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GTV6 vs. GTV on the track: cornering, weight distribution, engine sound, twin turbo?

6019 Views 27 Replies 13 Participants Last post by  Greg Gordon
I recently became intrigued by 80's GTV6's when I learned about the rear transaxle design and almost 50-50 weight distribution. It seems that also the 2.5L aluminum V6 was very successful and the baseline for many Alfa motors to follow, including the 3.0L twin cam from the Milano that, as far as I understand, can be dropped into a GTV6 fairly easily.

All this comes at a time when I am about ready to attempt to drive my 69 GTV on a track... or certainly thinking about it...

I was wondering what vintage Alfa GT people thought about how a GTV6 would compare to an older GT both on the road and on the track. The feeling I get right now is that the GTV6 might be very fun to drive, in particular with the heavy US spec bumpers removed. A 69 GTV is probably still considerably lighter, and a 74 close behind. I am of course, a fan of the older, more beautiful cars, but there is some raw intrigue with it's younger and more square sibling. The engine sound is supposed to be very aggressive sounding (this may seem obvious to some, but I'm really not very familiar with these cars). To express that point and show a little on the extreme side, here's an interesting video I found showing a GTV6 with twin turbos. I imagine these are aftermarket, and not the callaway setup, but I could be wrong...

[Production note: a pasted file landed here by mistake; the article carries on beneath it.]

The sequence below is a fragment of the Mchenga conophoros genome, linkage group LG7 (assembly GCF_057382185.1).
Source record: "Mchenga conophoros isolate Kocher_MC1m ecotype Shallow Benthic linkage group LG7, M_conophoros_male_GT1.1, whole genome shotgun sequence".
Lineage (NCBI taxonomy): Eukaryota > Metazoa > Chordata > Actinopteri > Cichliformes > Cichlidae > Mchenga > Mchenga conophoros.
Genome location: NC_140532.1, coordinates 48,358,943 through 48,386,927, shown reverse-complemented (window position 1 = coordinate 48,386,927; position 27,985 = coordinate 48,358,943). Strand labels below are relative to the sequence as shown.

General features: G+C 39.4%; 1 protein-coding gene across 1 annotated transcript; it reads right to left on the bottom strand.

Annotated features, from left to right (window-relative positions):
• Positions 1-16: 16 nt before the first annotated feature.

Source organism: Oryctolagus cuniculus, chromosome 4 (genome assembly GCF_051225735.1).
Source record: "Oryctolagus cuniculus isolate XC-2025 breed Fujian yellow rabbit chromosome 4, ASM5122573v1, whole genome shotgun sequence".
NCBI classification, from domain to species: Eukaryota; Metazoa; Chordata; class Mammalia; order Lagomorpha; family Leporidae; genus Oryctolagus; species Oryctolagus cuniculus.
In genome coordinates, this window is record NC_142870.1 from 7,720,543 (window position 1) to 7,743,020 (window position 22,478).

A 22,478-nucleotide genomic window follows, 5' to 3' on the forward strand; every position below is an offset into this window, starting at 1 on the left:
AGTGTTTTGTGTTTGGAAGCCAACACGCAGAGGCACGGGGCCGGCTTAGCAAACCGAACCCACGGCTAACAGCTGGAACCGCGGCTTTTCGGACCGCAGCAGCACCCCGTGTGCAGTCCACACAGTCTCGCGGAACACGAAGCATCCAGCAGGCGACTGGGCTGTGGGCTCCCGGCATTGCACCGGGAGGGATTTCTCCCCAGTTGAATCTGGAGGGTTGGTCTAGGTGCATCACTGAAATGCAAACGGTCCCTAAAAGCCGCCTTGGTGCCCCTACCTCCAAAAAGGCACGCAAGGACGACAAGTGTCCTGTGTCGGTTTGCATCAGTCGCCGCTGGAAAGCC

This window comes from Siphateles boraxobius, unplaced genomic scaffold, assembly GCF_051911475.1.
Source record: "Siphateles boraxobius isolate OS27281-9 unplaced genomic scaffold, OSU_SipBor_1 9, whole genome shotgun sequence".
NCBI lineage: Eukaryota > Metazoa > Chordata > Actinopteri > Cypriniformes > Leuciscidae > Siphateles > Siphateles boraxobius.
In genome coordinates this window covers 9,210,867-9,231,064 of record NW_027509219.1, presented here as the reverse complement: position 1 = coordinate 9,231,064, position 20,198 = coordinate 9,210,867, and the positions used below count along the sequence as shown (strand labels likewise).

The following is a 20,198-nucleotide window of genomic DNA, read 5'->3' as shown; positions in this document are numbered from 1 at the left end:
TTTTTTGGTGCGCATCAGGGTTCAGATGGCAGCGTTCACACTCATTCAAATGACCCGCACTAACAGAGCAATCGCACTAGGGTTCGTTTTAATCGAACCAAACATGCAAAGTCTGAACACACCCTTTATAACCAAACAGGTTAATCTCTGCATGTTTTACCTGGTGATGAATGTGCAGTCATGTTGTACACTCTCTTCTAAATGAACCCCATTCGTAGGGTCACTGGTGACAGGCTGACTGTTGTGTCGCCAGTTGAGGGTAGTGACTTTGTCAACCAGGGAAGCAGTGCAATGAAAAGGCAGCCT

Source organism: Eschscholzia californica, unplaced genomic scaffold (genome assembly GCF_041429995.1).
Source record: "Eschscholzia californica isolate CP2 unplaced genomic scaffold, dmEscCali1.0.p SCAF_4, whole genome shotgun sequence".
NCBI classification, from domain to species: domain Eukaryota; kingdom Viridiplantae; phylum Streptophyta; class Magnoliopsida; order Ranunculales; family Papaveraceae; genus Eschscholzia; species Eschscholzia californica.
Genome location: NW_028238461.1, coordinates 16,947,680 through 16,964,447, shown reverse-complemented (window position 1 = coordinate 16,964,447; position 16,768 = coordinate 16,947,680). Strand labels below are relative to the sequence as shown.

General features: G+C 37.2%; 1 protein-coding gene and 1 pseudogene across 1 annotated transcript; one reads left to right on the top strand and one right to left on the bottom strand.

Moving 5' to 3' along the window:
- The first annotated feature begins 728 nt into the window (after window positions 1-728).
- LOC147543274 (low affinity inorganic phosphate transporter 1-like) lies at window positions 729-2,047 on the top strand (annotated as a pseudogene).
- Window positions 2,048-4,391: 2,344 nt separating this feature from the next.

What's your thought on the matter? How does the weight distribution of my 69 serie-1 GTV compare? thanks! Andre
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I think the GTV's are more sexy, but the 6 is more aggressively styled. As for weight distribution, I think suspension tuning can all but make up for the heavier nose in the 6. It seems that those who have driven both enjoy the increase in horsepower more than they complain about the front being so heavy. In my opinion, the GTV would be amazing with forced induction. You would have the power of a 6 without the weight, and weight offset (the main complaints of 6 owners).
GTV6 front heavy?

5yearplan, I'm surprised you say the GTV6 is more front-heavy, I thought the whole point of the rear transaxle was to balance the weight better... I've read a number of your posts and I do understand that you are quite serious about GTV6, so.. maybe you could explain in more detail? Everything I've heard and read up to this point would indicate that the GTV6, slightly lowered, should corner like a demon....
A lightened GTV6 measured here with corner weights. This shows that the GTV6 is a little bit front heavy, just as everybody can feel when driving it. But no problem.